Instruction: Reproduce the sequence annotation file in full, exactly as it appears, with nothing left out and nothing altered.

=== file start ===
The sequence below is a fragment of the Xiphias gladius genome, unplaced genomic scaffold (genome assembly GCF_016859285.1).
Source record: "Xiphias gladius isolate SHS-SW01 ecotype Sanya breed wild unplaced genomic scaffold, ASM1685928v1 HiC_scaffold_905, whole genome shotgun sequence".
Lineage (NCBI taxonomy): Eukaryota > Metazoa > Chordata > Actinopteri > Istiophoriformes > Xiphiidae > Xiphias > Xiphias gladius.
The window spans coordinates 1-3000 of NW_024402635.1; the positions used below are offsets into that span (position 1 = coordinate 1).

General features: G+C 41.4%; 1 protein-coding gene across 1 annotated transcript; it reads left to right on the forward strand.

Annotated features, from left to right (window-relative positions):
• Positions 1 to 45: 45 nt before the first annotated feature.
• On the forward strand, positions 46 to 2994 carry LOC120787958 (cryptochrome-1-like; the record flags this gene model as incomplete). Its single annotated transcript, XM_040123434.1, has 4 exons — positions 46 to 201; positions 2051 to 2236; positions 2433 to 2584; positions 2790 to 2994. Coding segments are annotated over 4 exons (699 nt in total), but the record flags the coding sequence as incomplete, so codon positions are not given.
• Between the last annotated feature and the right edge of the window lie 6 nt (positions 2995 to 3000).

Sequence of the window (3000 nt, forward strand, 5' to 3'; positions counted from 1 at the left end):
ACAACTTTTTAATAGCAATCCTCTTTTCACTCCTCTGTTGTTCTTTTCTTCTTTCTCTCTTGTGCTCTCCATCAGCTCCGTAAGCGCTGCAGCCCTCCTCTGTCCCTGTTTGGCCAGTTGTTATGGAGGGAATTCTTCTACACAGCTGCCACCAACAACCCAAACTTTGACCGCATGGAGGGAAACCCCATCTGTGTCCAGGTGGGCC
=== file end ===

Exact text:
The sequence below is a fragment of the Xiphias gladius genome, unplaced genomic scaffold (genome assembly GCF_016859285.1).
Source record: "Xiphias gladius isolate SHS-SW01 ecotype Sanya breed wild unplaced genomic scaffold, ASM1685928v1 HiC_scaffold_905, whole genome shotgun sequence".
Lineage (NCBI taxonomy): Eukaryota > Metazoa > Chordata > Actinopteri > Istiophoriformes > Xiphiidae > Xiphias > Xiphias gladius.
The window spans coordinates 1-3000 of NW_024402635.1; the positions used below are offsets into that span (position 1 = coordinate 1).

General features: G+C 41.4%; 1 protein-coding gene across 1 annotated transcript; it reads left to right on the forward strand.

Annotated features, from left to right (window-relative positions):
• Positions 1 to 45: 45 nt before the first annotated feature.
• On the forward strand, positions 46 to 2994 carry LOC120787958 (cryptochrome-1-like; the record flags this gene model as incomplete). Its single annotated transcript, XM_040123434.1, has 4 exons — positions 46 to 201; positions 2051 to 2236; positions 2433 to 2584; positions 2790 to 2994. Coding segments are annotated over 4 exons (699 nt in total), but the record flags the coding sequence as incomplete, so codon positions are not given.
• Between the last annotated feature and the right edge of the window lie 6 nt (positions 2995 to 3000).

Sequence of the window (3000 nt, forward strand, 5' to 3'; positions counted from 1 at the left end):
ACAACTTTTTAATAGCAATCCTCTTTTCACTCCTCTGTTGTTCTTTTCTTCTTTCTCTCTTGTGCTCTCCATCAGCTCCGTAAGCGCTGCAGCCCTCCTCTGTCCCTGTTTGGCCAGTTGTTATGGAGGGAATTCTTCTACACAGCTGCCACCAACAACCCAAACTTTGACCGCATGGAGGGAAACCCCATCTGTGTCCAGGTGGGCC